The global outbreak of new crown pneumonia continues to worsen, with more than 10 million confirmed cases, and the entire scientific community is eagerly searching for effective antiviral therapies. Kinase is a potential target for new coronavirus drugs, and some drugs targeting kinase activity can inhibit viral infections, an international team of researchers has found in a recent study published in the journal Cell. The researchers say they have identified several kinase drugs that have antiviral effects and hope to be clinically tested as soon as possible.
In the study, a team of researchers from the United States, Britain, Germany, France and other countries used mass spectrometry to analyze how the new coronavirus modifies its host protein to facilitate the spread of the virus. They found that the new coronavirus infection changes the activity of protein kinases, which in turn changes the pattern of protein phosphorylation. The researchers believe the findings suggest that kinase is a potential target for suppressing the virus and treating new coronary pneumonia.
Through the analysis of phosphorylation site mapping, the researchers confirmed the altered kinases and signal transduction paths of the new coronavirus infection, and found that inhibiting the five kinases, p38, CK2, CDKs, AXL, and PIKFYVE, would act as antivirals. They then tested 68 drugs and compounds and found that a variety of drugs, including Gilteritinib and Apilimod, had antiviral effects, either approved for clinical use, were in clinical trials or were still in pre-clinical development. Researchers believe that cocktail therapy using these drugs may be effective in treating new coronavirus infections, similar to the use of antiretroviral therapy for AIDS.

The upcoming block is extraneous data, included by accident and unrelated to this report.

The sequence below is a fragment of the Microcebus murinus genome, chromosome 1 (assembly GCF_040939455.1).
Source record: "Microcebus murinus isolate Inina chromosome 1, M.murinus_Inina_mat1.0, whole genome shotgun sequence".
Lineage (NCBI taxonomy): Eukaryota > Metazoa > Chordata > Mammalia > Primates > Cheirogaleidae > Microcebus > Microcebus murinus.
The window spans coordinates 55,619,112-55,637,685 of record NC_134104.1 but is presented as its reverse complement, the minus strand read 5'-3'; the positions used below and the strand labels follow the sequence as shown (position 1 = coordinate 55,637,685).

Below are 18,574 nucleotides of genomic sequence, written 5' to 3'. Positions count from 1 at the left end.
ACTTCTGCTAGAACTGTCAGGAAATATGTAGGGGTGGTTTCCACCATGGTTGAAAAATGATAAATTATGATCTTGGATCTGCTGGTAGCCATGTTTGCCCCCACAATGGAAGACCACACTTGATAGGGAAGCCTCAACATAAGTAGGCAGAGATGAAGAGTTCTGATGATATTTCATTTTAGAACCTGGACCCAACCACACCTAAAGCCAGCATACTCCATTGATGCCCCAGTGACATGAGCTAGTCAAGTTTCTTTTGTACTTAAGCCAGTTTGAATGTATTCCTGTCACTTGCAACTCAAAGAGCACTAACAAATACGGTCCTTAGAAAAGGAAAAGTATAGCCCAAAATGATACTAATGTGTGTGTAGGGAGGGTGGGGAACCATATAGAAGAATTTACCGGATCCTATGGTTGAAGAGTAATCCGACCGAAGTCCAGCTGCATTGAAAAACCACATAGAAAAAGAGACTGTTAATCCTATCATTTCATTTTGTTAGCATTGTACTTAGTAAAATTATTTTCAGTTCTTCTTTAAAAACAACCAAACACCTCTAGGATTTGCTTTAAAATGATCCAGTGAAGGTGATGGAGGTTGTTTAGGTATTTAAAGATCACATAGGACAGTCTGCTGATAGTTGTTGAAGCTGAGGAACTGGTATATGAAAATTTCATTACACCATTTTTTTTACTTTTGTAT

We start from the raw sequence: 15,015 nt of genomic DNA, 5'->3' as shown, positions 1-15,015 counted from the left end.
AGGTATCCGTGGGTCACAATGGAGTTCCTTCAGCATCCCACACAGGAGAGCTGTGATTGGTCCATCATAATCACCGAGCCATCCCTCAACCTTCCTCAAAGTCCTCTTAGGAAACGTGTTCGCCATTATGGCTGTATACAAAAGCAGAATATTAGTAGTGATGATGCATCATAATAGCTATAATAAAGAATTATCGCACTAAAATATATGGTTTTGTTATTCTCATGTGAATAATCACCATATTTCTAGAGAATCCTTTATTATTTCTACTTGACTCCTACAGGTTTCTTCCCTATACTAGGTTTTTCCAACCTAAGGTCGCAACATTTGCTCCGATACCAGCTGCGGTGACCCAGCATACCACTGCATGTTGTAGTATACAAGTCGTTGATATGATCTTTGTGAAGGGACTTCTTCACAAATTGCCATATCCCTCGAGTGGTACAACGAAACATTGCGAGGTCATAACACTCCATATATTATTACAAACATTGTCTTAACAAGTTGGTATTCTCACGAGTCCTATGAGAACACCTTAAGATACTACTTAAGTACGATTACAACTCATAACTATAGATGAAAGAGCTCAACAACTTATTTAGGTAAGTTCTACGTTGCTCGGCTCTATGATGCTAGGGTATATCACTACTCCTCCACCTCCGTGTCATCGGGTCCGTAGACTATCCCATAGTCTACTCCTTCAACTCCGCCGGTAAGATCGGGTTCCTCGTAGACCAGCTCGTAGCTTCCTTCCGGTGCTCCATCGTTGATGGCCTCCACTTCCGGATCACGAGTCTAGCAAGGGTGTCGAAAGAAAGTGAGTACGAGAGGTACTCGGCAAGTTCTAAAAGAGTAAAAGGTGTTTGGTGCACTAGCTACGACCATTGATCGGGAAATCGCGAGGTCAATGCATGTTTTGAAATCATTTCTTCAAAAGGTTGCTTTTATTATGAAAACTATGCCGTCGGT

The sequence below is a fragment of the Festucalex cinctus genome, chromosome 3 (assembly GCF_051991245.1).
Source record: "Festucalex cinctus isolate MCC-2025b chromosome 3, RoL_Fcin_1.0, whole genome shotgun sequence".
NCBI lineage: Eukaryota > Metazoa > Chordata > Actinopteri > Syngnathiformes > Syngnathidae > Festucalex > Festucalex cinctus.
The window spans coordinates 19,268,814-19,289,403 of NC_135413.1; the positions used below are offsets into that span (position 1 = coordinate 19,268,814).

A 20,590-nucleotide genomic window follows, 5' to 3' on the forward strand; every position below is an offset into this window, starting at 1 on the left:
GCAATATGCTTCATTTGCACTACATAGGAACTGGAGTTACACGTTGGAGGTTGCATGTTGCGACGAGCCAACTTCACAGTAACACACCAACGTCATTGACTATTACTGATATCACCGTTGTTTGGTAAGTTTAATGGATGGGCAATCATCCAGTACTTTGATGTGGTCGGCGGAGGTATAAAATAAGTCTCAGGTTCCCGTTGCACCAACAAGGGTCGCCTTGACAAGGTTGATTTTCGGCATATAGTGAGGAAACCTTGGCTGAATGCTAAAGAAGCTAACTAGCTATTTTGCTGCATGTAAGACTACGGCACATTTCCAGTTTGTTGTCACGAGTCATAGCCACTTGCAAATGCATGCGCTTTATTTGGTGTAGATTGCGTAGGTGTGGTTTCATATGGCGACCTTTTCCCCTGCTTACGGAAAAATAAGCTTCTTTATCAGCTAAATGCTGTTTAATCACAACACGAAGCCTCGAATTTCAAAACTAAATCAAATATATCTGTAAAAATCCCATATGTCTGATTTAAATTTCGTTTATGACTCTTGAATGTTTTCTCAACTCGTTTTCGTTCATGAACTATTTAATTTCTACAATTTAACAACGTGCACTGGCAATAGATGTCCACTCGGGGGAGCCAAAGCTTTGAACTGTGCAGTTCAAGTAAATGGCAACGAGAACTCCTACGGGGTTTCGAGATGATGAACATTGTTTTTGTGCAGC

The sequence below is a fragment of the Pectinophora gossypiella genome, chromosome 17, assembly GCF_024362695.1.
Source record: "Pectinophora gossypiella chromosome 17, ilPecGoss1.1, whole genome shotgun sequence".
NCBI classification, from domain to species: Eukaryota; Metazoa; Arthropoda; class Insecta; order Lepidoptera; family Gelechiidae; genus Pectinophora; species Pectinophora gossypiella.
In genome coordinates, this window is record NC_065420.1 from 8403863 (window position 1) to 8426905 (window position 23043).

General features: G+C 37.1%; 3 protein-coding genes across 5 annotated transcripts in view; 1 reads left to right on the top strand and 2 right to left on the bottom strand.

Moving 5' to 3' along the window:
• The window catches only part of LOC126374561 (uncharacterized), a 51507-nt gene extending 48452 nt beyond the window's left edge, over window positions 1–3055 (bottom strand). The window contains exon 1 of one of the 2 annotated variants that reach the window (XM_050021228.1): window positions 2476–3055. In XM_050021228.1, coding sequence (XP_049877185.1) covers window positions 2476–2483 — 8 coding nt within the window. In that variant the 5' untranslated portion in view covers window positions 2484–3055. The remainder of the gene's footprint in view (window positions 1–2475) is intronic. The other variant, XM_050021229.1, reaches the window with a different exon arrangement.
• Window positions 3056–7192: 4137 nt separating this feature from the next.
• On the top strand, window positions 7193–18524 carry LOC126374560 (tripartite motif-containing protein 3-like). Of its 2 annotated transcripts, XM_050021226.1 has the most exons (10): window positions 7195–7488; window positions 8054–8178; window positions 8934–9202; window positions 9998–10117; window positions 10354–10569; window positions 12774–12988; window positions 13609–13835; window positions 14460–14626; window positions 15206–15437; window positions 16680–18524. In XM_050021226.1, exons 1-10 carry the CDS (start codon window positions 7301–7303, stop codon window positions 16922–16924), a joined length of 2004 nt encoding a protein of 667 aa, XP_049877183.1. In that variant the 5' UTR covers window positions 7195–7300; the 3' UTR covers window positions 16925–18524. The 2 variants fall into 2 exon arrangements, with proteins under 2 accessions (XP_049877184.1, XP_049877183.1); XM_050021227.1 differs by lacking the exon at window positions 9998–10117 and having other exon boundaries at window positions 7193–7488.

The researchers point out that kinases have structural characteristics and potential to be targeted for new coronavirus drugs, and that since drugs for kinase are available, they should be clinically tested as soon as possible.